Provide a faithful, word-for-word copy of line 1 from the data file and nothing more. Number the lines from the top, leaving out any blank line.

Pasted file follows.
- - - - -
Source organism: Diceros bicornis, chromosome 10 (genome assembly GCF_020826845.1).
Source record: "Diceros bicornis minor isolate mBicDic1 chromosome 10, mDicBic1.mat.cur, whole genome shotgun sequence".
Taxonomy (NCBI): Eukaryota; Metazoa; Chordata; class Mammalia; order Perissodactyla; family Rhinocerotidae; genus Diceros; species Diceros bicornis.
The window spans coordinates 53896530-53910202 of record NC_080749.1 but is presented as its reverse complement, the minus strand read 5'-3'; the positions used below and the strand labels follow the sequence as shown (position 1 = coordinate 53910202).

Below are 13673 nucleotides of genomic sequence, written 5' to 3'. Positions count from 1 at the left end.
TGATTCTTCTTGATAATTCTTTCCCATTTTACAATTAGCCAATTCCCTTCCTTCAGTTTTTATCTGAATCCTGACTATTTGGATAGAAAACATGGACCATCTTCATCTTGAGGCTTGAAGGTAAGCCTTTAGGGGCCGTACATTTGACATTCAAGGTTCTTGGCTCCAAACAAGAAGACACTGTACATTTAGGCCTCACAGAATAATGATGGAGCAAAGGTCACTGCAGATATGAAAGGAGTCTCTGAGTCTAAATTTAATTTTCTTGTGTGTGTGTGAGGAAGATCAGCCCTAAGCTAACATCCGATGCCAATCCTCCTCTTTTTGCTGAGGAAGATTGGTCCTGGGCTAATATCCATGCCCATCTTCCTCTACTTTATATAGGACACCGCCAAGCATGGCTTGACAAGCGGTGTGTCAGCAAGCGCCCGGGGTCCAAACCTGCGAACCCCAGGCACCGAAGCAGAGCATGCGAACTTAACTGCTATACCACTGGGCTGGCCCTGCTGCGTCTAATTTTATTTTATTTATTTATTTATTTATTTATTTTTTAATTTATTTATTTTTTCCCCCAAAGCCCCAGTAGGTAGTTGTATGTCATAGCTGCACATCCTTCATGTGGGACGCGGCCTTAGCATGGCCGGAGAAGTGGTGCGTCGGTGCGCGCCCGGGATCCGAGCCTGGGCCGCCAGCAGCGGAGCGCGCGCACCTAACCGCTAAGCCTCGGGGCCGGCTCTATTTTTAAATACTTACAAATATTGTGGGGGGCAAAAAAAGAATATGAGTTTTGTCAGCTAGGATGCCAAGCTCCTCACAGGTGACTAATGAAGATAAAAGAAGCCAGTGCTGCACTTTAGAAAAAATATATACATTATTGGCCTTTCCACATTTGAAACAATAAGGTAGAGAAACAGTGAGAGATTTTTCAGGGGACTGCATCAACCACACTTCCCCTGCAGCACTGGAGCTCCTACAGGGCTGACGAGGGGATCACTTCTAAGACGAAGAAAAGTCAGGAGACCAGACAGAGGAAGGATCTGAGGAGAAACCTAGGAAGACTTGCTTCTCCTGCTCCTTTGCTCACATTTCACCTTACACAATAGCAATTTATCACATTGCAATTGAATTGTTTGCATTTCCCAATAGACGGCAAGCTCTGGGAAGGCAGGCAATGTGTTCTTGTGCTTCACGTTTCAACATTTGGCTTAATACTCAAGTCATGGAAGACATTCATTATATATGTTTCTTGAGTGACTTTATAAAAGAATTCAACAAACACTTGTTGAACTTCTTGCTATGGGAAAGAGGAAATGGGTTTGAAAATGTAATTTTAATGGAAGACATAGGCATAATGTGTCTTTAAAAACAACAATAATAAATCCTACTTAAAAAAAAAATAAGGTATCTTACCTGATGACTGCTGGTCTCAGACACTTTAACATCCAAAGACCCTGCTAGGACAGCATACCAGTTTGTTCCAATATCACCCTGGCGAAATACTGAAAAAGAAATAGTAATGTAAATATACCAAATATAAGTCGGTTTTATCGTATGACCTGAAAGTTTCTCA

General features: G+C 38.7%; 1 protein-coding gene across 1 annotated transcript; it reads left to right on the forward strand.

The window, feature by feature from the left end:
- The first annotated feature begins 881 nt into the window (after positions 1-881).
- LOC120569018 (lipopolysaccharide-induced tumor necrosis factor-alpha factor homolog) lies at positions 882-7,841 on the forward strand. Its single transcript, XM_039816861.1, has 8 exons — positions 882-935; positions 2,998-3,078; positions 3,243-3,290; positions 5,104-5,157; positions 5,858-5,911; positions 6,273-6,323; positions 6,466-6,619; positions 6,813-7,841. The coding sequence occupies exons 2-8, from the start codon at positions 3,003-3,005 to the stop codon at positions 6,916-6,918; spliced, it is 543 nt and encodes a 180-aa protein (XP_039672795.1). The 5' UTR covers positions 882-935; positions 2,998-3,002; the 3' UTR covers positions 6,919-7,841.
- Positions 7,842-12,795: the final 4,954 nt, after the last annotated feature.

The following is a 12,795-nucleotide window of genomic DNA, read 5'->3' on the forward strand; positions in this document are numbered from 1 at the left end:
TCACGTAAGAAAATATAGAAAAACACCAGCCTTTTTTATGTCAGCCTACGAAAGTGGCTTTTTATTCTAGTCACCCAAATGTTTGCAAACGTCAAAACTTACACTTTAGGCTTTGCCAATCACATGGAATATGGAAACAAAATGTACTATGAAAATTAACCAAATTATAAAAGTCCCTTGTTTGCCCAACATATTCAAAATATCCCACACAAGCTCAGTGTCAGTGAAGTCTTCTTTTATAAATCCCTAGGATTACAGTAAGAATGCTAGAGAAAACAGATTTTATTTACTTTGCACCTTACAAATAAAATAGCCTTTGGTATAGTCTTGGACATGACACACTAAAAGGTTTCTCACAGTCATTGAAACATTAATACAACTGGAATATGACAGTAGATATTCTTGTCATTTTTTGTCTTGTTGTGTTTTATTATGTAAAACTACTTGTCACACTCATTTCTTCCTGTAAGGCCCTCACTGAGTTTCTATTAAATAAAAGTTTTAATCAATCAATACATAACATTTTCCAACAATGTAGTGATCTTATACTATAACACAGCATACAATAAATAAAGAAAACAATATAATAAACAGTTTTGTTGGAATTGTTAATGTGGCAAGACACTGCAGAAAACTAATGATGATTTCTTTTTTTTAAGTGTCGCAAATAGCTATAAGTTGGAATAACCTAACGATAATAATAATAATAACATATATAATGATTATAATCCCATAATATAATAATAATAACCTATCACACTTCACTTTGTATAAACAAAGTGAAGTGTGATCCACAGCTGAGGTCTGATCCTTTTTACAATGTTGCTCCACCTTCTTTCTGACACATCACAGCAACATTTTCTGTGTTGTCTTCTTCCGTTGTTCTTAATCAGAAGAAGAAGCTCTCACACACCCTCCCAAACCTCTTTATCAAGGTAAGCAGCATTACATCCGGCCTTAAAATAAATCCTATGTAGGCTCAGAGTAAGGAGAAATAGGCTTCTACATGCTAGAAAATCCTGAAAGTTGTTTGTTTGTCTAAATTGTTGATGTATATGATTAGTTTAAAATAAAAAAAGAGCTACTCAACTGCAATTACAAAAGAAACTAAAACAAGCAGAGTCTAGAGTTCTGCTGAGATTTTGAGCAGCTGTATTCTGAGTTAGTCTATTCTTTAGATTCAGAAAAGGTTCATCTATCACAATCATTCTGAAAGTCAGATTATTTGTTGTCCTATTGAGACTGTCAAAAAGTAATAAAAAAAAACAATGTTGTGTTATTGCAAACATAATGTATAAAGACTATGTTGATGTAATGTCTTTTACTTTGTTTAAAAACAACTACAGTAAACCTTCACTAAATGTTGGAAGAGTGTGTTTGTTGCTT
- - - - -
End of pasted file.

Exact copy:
Source organism: Diceros bicornis, chromosome 10 (genome assembly GCF_020826845.1).